BYOD comes from the LA Film Fest and brings Code Black and My Stolen Revolution, plus a conversation with festival senior programmer, Maggie Mackay. Nahid Persson Sarvestani joins us to talk about her return to Iran after decades away, My Stolen Revolution. Finally, we see Code Black is a look inside the LA Hospital system filmed over six years, and director Ryan McGarry shares the story of making it.
Watch new episodes of BYOD live each week on Tuesdays at noon on TheLip.TV, or tune in for the archived replay starting here on the following Thursday.
BYOD is hosted by Ondi Timoner, director of “DIG!,” “JOIN US” and “WE LIVE IN PUBLIC,” and has the rare distinction of winning the Grand Jury Prize at Sundance twice. Each week the show explores a different documentary filmmaker or aspect of filmmaking, with special guests and a live Q&A– diving deep into creative process and the business realities of producing and distributing films. Ondi shares her insider views, opinions, and personal stories, welcoming audience participation. BYOD aims to entertain, inform, and elevate documentaries in general by bringing attention to films and film makers that deserve exposure.
Maggie Mackay – LAFF Senior Programmer
Maggie Mackay’s interest in film developed as a small child in her hometown of New York City, where she spent hours with her mother at Film Forum, transfixed by films highly inappropriate for her young age. As an adolescent, Mackay went on to discover the (sadly) now defunct Rare Bird Video, on the corner of Broome and Wooster. There she spent an equally inordinate amount of time in the store’s odd smelling but deeply inspirational basement, which housed thousands of titles (most of which were old or obscure) and a remarkably patient staff that never kicked her out.
Mackay holds a Bachelor’s Degree in English and Film Studies from the University of Delaware, and a Master’s degree in Literature and Film Studies from Claremont Graduate University. She has worked as a freelance programmer and writer, script reader, Hollywood Assistant, on-set Production Coordinator, and Senior Coordinator of the Sundance Documentary Fund. Mackay joined Film Independent in 2003.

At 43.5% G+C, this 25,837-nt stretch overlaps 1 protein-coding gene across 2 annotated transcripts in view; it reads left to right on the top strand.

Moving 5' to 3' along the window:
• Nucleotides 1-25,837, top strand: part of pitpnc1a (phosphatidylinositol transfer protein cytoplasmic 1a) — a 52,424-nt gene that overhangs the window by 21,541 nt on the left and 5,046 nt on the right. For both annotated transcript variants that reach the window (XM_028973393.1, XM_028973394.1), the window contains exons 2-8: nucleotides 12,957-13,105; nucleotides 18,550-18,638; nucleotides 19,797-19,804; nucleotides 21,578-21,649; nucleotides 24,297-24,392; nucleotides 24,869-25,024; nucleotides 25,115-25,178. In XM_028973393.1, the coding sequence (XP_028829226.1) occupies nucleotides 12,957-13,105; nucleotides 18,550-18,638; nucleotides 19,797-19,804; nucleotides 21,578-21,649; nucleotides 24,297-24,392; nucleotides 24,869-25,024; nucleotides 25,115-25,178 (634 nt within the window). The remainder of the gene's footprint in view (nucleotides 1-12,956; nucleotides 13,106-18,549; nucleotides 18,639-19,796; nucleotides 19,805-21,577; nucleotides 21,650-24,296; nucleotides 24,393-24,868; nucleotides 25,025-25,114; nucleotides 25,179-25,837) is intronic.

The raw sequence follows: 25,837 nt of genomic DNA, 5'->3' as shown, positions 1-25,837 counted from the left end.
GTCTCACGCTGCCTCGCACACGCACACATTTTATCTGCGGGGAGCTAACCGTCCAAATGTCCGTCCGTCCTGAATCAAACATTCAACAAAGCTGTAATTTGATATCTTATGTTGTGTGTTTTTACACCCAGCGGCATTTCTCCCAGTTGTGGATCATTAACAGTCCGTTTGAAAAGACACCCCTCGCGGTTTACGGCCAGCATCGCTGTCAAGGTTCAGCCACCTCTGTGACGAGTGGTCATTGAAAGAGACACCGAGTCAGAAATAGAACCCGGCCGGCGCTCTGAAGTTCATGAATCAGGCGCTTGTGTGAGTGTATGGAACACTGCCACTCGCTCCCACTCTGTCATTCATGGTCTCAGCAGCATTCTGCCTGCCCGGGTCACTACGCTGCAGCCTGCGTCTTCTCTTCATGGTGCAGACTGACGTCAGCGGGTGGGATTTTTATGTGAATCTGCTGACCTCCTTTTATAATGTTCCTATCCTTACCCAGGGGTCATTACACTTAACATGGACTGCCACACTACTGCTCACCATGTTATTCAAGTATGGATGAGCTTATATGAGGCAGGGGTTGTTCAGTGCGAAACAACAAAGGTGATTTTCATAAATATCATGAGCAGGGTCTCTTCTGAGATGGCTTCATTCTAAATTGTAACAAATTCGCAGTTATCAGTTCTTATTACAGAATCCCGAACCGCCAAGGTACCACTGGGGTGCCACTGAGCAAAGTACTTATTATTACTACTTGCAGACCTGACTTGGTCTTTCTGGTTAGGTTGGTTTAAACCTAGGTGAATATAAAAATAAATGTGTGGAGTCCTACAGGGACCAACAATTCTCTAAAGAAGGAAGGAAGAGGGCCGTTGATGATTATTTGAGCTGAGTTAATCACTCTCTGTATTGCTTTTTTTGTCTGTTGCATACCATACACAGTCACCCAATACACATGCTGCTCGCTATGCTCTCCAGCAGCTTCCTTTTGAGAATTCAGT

MY STOLEN REVOLUTION: Nahid Persson Sarvestani
Thirty years after narrowly escaping Iran and impending imprisonment during The 1979 revolution, filmmaker and activist Nahid Persson Sarvestani sets out to find the friends she left behind. Through the harrowing stories of the women who were not as fortunate as she, Persson is led to her own redemption.
After recent protests in Iran awaken Filmmaker Nahid Persson Sarvestani’s memories to a time when as a young activist she fled after the 1979 revolution, she begins a quest to find her surviving friends. Haunted by the guilt of abandoning her imprisoned friends and her brother, Rostam, who was later executed, she finally finds them and learns about their horrific torture and about Rostam’s final days.
Returning to the Los Angeles Film Festival, documentarian Persson Sarvestani presents a deeply moving, intensely personal narrative that unfolds as she reunites with an astonishingly open and eloquent group of women. Through their stories, which reconstruct a shared past equal parts harrowing and inspiring, Persson Sarvestani is led to her own redemption.
CODE BLACK: Ryan McGarry
First time filmmaker Ryan McGarry is also a doctor at the hospital and took his camera to work during the four years of his residency. With CODE BLACK, he provides deeply personal insight into the triumphs and difficulties he and his fellow residents who train and work at LA County Hospital face on a daily basis. As they are forced to confront the unexpected realities of life and death in a safety net hospital and a healthcare system at the brink of overload, many of them question their own sense of identities as doctors and what it means to practice medicine within the bureaucracy of modern medicine.